quote:
Functional studies using Mc1r constructs in an in vitro expression system can be used to measure the relative effect of the four mutations on the activation of the receptor. Preliminary results from cAMP assays indicate that the dark allele encodes a hyperactive receptor relative to the light allele, providing strong support for the role of Mc1r in the observed phenotypic differences (H.E.H., H. Fujino, J. Regan, and M.W.N., unpublished data).

From the work done so far, the mutations in MC1R result in a receptor that is more sensitive than the MC1R in light mice causing overexpression of eumelanin which is responsible for the dark pelage.

So is the “loss or gain-of-function” in the melanic pocket mouse still a case of allele mixing or is it because of mutations on Mc1r (a polymorphism in that species)? Overall, I am leaning to the former.

The authors describe it as a function gain through mutation:

quote:
Third, the dark allele is dominant over the light allele, consistent with observations of Mc1r mutations in the mouse (11, 16) and other organisms (21–25). In the laboratory mouse, loss-of-function mutations at Mc1r are recessive and result in light color, whereas gain-of-function alleles are dominant and result in dark color (16). All heterozygous mice observed at the Pinacate site are dark with unbanded hairs and are phenotypically similar to the homozygous dark mice.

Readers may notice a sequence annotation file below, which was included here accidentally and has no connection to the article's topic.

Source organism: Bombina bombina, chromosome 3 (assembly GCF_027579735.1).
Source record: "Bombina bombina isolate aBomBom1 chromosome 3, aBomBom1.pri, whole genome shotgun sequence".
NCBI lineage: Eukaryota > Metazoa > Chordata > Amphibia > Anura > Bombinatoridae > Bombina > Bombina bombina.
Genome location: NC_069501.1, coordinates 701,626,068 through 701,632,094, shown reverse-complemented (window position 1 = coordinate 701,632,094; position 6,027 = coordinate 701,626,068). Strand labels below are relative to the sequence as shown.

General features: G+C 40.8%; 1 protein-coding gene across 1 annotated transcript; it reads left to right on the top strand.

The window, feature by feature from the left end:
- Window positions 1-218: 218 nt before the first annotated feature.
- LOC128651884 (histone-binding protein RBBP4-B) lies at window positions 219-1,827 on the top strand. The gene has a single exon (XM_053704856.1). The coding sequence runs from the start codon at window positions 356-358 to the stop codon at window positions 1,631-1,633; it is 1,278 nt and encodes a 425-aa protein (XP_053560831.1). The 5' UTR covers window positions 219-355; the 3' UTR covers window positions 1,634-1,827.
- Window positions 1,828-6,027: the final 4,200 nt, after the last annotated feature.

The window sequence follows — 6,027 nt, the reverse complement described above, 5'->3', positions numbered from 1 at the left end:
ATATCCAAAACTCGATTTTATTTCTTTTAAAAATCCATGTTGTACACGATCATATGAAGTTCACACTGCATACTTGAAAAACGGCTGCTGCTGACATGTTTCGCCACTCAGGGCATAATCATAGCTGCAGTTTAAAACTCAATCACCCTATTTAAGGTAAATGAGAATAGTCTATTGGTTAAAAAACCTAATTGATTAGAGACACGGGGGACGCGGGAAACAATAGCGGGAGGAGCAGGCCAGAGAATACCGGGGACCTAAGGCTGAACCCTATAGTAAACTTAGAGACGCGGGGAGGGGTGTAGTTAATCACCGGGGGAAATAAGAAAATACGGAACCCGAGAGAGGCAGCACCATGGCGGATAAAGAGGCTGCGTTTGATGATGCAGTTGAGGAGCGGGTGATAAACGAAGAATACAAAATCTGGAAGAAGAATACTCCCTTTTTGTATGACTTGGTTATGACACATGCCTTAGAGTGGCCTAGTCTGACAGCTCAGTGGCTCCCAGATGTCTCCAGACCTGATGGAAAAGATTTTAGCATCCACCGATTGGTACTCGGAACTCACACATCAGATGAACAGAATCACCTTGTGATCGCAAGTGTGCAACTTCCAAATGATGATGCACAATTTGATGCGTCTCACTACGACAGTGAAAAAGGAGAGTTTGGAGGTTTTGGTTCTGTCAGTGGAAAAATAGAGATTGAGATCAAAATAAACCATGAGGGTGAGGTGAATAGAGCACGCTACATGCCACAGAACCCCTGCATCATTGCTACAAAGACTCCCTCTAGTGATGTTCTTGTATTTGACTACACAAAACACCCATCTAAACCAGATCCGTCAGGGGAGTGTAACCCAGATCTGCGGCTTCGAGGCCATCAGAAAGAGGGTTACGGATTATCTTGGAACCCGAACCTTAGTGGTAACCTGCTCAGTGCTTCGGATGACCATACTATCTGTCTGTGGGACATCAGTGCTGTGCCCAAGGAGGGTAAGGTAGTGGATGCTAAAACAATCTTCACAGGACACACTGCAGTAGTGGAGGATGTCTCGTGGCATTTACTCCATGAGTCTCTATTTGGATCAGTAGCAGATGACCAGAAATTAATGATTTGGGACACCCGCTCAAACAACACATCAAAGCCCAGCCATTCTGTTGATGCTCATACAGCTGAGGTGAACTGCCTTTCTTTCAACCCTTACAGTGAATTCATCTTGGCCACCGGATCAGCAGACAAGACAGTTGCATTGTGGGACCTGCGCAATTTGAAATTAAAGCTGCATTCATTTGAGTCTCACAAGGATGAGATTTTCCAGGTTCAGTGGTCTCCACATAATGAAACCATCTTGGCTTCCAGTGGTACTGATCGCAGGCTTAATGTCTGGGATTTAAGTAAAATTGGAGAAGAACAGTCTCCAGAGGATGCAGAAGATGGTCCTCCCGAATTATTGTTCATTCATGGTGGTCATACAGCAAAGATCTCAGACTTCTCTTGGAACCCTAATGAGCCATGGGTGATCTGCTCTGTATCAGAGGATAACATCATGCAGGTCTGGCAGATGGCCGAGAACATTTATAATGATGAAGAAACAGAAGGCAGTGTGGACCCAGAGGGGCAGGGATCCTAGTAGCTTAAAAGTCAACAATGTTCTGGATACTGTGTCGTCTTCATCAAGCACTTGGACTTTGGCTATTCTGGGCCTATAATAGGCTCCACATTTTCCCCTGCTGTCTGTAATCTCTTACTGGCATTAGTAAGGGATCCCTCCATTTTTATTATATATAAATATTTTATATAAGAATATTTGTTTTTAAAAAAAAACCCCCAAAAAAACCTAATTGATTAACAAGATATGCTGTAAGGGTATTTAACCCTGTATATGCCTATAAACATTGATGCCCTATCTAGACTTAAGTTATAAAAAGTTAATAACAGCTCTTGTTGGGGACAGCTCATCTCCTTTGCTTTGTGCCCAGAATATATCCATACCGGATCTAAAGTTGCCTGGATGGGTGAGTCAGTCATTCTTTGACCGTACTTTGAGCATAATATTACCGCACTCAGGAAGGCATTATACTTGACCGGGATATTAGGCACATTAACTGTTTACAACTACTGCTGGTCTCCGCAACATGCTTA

This is not due to allele mixing since Dd mice are dark as are DD mice. The dark allele is dominant. The dark allele was produced by mutation, and was then selected for in areas with dark lava. So we have a novel feature that was produced by mutation and then filtered through selection in two different environments. Sounds like evolution to me.


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Dr Adequate
Member
Posts: 16085
Joined: 07-20-2006
Member Rating: 10.0


(2)
Message 105 of 402 (664713)
06-04-2012 1:16 PM
Reply to: Message 102 by zaius137
06-04-2012 12:22 PM


Re: Which came first?
That's not artificial selection. Artificial selection is where the experimenter decides which organisms should reproduce. The unguided adaptation of an organism to an artificially created environment is natural selection. The "selective pressure" was not artificial, the environment was.

As to whether it was "very strong", no probably not. The fruit flies were coddled. They were given everything they wanted, the experimenters did everything they could to ensure the survival of every mutant strain they managed to come up with. The artificial environment relaxed selective pressure on the flies, thus insuring the survival of strains which we know do not exist in the natural environment.